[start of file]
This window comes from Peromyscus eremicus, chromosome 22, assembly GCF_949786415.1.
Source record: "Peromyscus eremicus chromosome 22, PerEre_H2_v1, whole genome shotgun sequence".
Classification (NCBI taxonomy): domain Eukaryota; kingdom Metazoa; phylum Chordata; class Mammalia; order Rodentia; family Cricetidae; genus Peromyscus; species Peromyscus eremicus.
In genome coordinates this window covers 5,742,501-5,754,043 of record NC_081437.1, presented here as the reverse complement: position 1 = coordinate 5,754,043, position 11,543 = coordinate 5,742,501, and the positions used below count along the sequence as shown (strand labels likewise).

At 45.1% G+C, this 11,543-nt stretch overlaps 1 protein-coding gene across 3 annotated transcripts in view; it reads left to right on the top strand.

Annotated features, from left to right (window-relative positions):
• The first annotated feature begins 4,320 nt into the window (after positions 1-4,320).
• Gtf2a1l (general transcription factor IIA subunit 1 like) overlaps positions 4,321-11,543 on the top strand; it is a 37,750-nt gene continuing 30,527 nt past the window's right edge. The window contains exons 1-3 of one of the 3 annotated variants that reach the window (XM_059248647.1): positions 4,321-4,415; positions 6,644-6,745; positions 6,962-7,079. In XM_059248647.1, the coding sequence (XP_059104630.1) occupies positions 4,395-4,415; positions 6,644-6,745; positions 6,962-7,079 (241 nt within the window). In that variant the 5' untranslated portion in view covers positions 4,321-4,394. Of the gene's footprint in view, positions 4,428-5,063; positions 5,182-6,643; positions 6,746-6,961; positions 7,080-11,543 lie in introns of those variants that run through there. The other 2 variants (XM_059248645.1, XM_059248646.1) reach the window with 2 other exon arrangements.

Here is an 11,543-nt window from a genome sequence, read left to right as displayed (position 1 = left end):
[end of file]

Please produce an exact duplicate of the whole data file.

This window comes from Peromyscus eremicus, chromosome 22, assembly GCF_949786415.1.
Source record: "Peromyscus eremicus chromosome 22, PerEre_H2_v1, whole genome shotgun sequence".
Classification (NCBI taxonomy): domain Eukaryota; kingdom Metazoa; phylum Chordata; class Mammalia; order Rodentia; family Cricetidae; genus Peromyscus; species Peromyscus eremicus.
In genome coordinates this window covers 5,742,501-5,754,043 of record NC_081437.1, presented here as the reverse complement: position 1 = coordinate 5,754,043, position 11,543 = coordinate 5,742,501, and the positions used below count along the sequence as shown (strand labels likewise).

At 45.1% G+C, this 11,543-nt stretch overlaps 1 protein-coding gene across 3 annotated transcripts in view; it reads left to right on the top strand.

Annotated features, from left to right (window-relative positions):
• The first annotated feature begins 4,320 nt into the window (after positions 1-4,320).
• Gtf2a1l (general transcription factor IIA subunit 1 like) overlaps positions 4,321-11,543 on the top strand; it is a 37,750-nt gene continuing 30,527 nt past the window's right edge. The window contains exons 1-3 of one of the 3 annotated variants that reach the window (XM_059248647.1): positions 4,321-4,415; positions 6,644-6,745; positions 6,962-7,079. In XM_059248647.1, the coding sequence (XP_059104630.1) occupies positions 4,395-4,415; positions 6,644-6,745; positions 6,962-7,079 (241 nt within the window). In that variant the 5' untranslated portion in view covers positions 4,321-4,394. Of the gene's footprint in view, positions 4,428-5,063; positions 5,182-6,643; positions 6,746-6,961; positions 7,080-11,543 lie in introns of those variants that run through there. The other 2 variants (XM_059248645.1, XM_059248646.1) reach the window with 2 other exon arrangements.

Here is an 11,543-nt window from a genome sequence, read left to right as displayed (position 1 = left end):